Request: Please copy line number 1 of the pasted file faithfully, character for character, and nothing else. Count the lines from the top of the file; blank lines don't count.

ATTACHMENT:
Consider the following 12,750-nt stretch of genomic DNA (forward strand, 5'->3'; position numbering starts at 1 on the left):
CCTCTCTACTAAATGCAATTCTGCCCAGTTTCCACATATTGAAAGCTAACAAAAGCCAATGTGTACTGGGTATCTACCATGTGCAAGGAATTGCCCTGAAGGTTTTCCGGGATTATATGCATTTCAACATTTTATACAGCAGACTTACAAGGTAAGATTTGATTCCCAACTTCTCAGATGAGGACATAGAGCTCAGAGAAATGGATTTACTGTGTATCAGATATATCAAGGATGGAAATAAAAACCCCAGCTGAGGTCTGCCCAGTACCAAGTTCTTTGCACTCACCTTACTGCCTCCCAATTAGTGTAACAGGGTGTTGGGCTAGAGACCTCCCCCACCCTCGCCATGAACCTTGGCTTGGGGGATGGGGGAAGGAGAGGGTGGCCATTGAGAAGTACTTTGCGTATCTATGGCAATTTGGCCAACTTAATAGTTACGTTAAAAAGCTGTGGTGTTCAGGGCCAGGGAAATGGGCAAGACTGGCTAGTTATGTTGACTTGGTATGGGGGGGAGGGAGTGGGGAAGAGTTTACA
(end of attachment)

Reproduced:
Consider the following 12,750-nt stretch of genomic DNA (forward strand, 5'->3'; position numbering starts at 1 on the left):